One of the many lessons of the current pandemic is that electing leaders who sneer at expertise and make war on science was a big mistake.
In The Fifth Risk, Michael Lewis defended the federal bureaucracy, and pointed out how significantly the tasks they perform – from maintaining nuclear waste to forecasting the weather–depends upon knowledge and training. In a recent interview, Lewis pointed to the Trump camp’s “glaring ignorance” of government’s responsibilities and the expertise required to discharge those responsibilities.
I’ve previously blogged about Trump’s effort to eject scientists from the federal bureaucracy–a fixation exceeded only by his determination to purge anyone responsible for oversight–but the excessive anti-intellectualism of this administration isn’t simply due to Trump. It’s the result of a longstanding Republican “culture war” strategy in which educated folks are demonized as “elitists.”
“Real” Americans don’t put on fancy airs, or point out when policies aren’t based on facts.
As the “Big Sort” has accelerated America’s cultural differences, the GOP has found it easier to sneer at the effete intellectuals who flocked to congenial urban neighborhoods.(I recently read that House Democrats represent 78 percent of all Whole Foods locations, but only 27 percent of Cracker Barrels.) Trump doesn’t understand much, but he does recognize that most of those remaining in the dwindling GOP- -whiter, older and more Christian than the country as a whole–don’t care about policy, or about voting what others might consider their own self-interest. They see themselves as an identity group under threat, and they’ll follow anyone who speaks to their sense of grievance. It’s easy to convince them that coastal “elitists” look down on them.
The GOP’s constant assault on knowledge, professionalism and education has had a predictable effect on trust in all the institutions necessary to democratic self-governance.
A recent report from the Brookings Institution focused on the degree to which the erosion of trust has made us more vulnerable to this pandemic, and noted that Trump is “merely the apotheosis of a political approach that has animated much of the conservative movement for a half century or more: undermining trust in the media, science, and government.”
For America to minimize the damage from the current pandemic, the media must inform, science must innovate, and our government must administer like never before. Yet decades of politically-motivated attacks discrediting all three institutions, taken to a new level by President Trump, leave the American public in a vulnerable position.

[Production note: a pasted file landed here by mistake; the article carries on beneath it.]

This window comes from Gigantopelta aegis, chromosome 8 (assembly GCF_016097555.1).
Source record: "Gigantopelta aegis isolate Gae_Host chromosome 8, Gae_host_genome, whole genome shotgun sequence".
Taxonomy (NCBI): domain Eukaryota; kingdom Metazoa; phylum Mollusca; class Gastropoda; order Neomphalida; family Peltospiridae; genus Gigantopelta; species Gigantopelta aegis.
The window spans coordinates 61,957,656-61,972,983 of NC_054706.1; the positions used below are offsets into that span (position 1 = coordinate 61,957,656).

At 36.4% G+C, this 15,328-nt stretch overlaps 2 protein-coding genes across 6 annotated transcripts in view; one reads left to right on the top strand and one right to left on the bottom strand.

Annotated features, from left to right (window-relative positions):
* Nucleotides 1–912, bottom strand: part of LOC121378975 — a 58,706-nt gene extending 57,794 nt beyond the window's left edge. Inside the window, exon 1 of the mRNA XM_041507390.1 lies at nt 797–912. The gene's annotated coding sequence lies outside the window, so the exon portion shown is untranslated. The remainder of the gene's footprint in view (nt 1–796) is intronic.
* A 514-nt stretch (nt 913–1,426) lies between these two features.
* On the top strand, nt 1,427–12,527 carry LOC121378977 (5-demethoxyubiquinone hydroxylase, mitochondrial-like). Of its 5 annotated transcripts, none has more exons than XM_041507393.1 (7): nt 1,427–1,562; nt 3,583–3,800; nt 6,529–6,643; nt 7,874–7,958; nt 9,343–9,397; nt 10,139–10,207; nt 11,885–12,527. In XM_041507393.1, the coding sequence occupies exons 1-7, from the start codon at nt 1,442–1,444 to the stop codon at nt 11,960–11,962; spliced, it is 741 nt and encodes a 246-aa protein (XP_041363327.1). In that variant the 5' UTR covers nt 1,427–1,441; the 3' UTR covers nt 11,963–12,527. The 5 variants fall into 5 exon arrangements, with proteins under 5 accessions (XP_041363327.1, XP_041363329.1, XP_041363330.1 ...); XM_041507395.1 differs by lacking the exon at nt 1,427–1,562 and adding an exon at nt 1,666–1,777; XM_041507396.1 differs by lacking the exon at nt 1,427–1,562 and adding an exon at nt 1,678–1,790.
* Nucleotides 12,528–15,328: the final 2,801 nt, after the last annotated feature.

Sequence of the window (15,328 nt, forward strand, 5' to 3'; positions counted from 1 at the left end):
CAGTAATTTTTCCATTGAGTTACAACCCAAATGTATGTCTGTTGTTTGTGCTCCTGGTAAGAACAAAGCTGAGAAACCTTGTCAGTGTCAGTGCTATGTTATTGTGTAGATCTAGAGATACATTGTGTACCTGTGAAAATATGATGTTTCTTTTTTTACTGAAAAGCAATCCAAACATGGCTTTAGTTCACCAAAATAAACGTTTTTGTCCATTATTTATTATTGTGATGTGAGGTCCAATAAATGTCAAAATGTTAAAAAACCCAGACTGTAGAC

Trump has consistently vilified the national media. When campaigning, he called the media “absolute scum” and “totally dishonest people.” As president, he has called news organizations “fake news” and “the enemy of the people” over and over. The examples are endless. Predictably, he has blamed the coronavirus crisis on the media, saying “We were very prepared. The only thing we weren’t prepared for was the media.”
Science has been another Trump target. He has gutted scientific expertise and administrative capacity in the executive branch, most notably failing to fill hundreds of vacancies in the Centers for Disease Control itself and disbanding the National Security Council’s taskforce on pandemics. During the coronavirus crisis, he has routinely disagreed with scientific experts, including, in the AP’s words, his “musing about injecting disinfectants into people [to treat COVID-19].” This follows his earlier public advocacy for hydroxychloroquine as a COVID-19 treatment, also against leading scientists’ advice. Coupled with his flip-flopping on when to lift stay-at-home orders, the president has created confusion and endangered people.
Finally, President Trump has consistently demeaned essential government agencies, labeling them part of a “deep state.”
An article originally from Salon looked at the history of empiricism and its importance:
What Galileo established as separating science from other types of “revealed” truths was this: facts and the ability to make testable predictions mattered. There weren’t anymore your facts and my facts, neither were there facts and “alternative facts“. There weren’t revealed facts or aspirational facts. Facts came in only one flavor — observable. Observations, experiments, and reasoning based on reliable data became the only acceptable methods for discovering facts about the world.
In “The Origins of Totalitarianism,” Hannah Arendt summed it up:
The ideal subject of totalitarian rule is not the convinced Nazi or the convinced Communist, but people for whom the distinction between fact and fiction (i.e., the reality of experience) and the distinction between true and false (i.e., the standards of thought) no longer exist.
Since at least the 1960s, the GOP has waged a sneering assault on “elitists” who respect empirical inquiry, and pursue facts, knowledge and expertise. The result is that today’s Americans occupy alternate realities. Denigrating knowledge, however, is equivalent to a demand that we disarm the front-line soldiers fighting our wars.
That is no way to fight a pandemic–or run a country.